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TECH TALK: As India Develops: Distribution Hubs (Part 3)

April 13th, 2004 · No Comments

Continuing from the RISC paper by Atanu Dey and Vinod Khosla:

Economic development is both a cause and consequence of urbanization. RISC achieves the urbanization of the rural population without requiring the massive and unsustainable rural-urban migration. It brings urbanization to the rural population by making available to them the full set of services and amenities that are normally available only in urban locations. It works within the constraints of limited resources by concentrating them in specific locations to obtain economies of scale, scope, and agglomeration. It helps lift the population out of a development trap by making available to them the benefits of technological advances and the increased access to local and national markets, when and as it becomes economically justified..

Conceptually and operationally, a RISC has two levels: the lower one is the infrastructure level (henceforth, the I-level) which consists of power, broadband telecommunications, and the physical plant (building, water, air-conditioning, sanitation, security); and above that the user services level (henceforth, the S-level) which consists of all services that are relevant to rural economic activity such as market making, credit, financial intermediation, education and library, health, social services, governmental services, and so on.

The I-level provides a reliable, standardized, competitively-priced infrastructure platform. This is achieved by the coordinated and cooperative actions of firms that specialize in the component activities, whether they be private, public, NGO or governmental. Ongoing investment gets a higher rate of return through better economic use. Co-located on the S-level are all kinds of firms and individuals that provide user services. The presence of the I-level, the economic scale of activity and hence competition, as well as better information and knowledge reduces the cost of products and services and therefore the prices that the users face, while at the same time increasing the diversity of products, services and providers. Economies of scope and agglomeration are obtained by the presence of a critical mass of consumers. Fundamentally the notion says small cities within a bicycle commute of most rural Indians are a better investment than making the same infrastructure and services investment in each village, even for the villagers themselves as it generates a higher rate of return for their benefit. The highest economic use of resources based on economic justification of each use, shared use of resources to increase capital efficiency, an agglomeration of consumers and diversity of services (to enable an autocatalytic economy and hence increased rates of growth) increases the rate of return and hence rural wealth for any given level of investment.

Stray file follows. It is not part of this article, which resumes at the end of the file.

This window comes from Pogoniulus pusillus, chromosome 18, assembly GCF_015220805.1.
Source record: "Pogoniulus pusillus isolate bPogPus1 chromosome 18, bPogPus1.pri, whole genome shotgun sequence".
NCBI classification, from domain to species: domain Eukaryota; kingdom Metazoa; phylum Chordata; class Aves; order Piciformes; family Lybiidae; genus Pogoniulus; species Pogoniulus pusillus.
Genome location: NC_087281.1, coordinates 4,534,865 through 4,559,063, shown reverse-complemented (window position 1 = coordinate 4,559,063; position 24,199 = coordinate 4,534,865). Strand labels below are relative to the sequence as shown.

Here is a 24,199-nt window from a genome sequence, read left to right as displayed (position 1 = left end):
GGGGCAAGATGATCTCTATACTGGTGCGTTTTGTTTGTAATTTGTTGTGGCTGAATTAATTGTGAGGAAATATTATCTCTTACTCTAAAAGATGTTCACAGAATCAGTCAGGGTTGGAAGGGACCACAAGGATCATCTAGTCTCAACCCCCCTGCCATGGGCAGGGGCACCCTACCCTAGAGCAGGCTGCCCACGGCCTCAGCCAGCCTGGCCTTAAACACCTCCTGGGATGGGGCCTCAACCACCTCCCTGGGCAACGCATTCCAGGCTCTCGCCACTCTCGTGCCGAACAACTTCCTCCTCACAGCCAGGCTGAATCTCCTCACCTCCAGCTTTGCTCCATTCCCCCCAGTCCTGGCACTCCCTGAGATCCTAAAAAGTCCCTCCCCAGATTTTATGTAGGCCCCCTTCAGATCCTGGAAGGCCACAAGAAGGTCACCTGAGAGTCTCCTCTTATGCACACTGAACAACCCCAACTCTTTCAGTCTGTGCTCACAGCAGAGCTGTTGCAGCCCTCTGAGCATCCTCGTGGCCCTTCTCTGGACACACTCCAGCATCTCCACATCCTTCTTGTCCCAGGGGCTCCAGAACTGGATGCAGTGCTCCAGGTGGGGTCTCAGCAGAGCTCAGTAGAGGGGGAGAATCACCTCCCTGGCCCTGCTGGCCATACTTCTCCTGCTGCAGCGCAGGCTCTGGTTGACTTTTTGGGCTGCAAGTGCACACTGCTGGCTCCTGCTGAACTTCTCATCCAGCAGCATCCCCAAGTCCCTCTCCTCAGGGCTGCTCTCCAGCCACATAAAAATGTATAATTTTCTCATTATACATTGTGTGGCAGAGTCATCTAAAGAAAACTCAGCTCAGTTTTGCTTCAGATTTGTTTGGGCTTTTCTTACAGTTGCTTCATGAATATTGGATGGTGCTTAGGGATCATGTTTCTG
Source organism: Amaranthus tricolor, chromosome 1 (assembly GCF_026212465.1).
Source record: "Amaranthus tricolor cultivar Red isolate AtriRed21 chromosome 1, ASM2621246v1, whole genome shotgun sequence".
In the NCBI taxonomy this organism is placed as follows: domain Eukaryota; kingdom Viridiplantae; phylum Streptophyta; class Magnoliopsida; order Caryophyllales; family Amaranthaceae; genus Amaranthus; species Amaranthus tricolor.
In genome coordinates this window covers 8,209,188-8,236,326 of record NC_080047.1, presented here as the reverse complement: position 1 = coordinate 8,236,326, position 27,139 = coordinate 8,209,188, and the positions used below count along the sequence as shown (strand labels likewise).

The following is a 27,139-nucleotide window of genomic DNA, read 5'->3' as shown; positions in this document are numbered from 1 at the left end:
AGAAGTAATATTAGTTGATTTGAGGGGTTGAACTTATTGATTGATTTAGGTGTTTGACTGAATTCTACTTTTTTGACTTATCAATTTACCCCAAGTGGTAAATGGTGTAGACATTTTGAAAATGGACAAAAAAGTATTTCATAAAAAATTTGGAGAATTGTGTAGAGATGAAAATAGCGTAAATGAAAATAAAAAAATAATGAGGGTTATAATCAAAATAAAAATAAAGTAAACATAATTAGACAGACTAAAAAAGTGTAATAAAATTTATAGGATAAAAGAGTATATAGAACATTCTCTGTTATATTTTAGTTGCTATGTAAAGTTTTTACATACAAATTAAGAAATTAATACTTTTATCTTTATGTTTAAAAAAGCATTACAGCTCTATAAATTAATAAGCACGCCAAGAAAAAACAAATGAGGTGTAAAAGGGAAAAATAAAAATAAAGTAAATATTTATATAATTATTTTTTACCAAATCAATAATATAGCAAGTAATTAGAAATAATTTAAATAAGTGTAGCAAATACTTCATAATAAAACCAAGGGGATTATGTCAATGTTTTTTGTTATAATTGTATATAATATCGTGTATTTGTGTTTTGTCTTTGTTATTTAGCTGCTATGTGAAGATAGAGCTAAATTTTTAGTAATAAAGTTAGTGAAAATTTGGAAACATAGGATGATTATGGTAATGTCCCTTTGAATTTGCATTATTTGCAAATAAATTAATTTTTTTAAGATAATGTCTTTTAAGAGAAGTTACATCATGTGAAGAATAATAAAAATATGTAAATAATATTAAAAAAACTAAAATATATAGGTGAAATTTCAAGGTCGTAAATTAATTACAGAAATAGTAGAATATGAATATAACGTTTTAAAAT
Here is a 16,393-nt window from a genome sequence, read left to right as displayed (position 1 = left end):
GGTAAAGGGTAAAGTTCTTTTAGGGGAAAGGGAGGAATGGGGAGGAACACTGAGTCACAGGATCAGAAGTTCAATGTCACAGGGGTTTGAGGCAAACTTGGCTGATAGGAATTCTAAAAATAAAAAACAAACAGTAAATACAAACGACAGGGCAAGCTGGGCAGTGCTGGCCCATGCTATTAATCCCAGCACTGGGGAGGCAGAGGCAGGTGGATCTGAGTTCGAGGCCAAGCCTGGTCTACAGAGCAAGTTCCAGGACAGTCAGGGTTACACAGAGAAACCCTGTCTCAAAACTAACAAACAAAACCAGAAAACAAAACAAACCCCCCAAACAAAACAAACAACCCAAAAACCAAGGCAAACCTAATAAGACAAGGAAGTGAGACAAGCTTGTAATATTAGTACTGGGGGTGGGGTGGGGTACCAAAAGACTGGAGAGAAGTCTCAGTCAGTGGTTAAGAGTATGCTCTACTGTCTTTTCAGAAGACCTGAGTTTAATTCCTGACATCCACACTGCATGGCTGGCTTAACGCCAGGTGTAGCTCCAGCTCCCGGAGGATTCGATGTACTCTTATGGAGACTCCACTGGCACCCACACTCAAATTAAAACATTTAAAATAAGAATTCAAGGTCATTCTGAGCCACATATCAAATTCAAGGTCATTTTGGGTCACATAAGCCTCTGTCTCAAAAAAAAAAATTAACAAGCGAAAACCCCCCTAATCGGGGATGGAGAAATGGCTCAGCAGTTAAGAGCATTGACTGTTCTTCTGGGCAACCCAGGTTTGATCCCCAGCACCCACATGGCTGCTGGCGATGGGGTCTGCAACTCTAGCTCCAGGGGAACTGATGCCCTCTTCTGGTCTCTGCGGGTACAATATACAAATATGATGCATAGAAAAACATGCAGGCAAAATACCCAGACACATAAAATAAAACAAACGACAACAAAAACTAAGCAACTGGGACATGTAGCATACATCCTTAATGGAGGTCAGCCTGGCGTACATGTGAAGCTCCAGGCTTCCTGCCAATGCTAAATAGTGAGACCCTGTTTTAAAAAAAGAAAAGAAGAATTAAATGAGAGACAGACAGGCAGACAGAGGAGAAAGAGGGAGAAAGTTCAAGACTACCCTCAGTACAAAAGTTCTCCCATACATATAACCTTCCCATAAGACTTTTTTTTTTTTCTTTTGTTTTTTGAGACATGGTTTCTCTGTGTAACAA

RISC is not an attempt at social engineering through centralized planning. Neither is it another model of internet kiosk or telecenter. It aims to solve a problem by appealing to the profit motives of all participants, be they private sector, NGOs, or the public sector, mostly by creating and facilitating efficient market mechanisms and resources. The good that will surely come out of it can only be attributed to Adam Smiths invisible hand. The model does not require additional investment by the government, but rather proposes mechanisms for better economic use of the money currently being spent. The model minimizes the social dislocation being caused by the rural-urban migration and gives most rural Indians access to facilities and infrastructure that they have an economic use for. We argue that todays paradigm of power, health, education, communication and other services in every home in every village is misguided investment, uneconomic and not in the best interest of the villagers. Their share of the National money is being channeled into lower return investments. A more sustainable and regenerative avenue for the investment is possible and will better serve the rural population.

Tomorrow: Distribution Hubs (continued)


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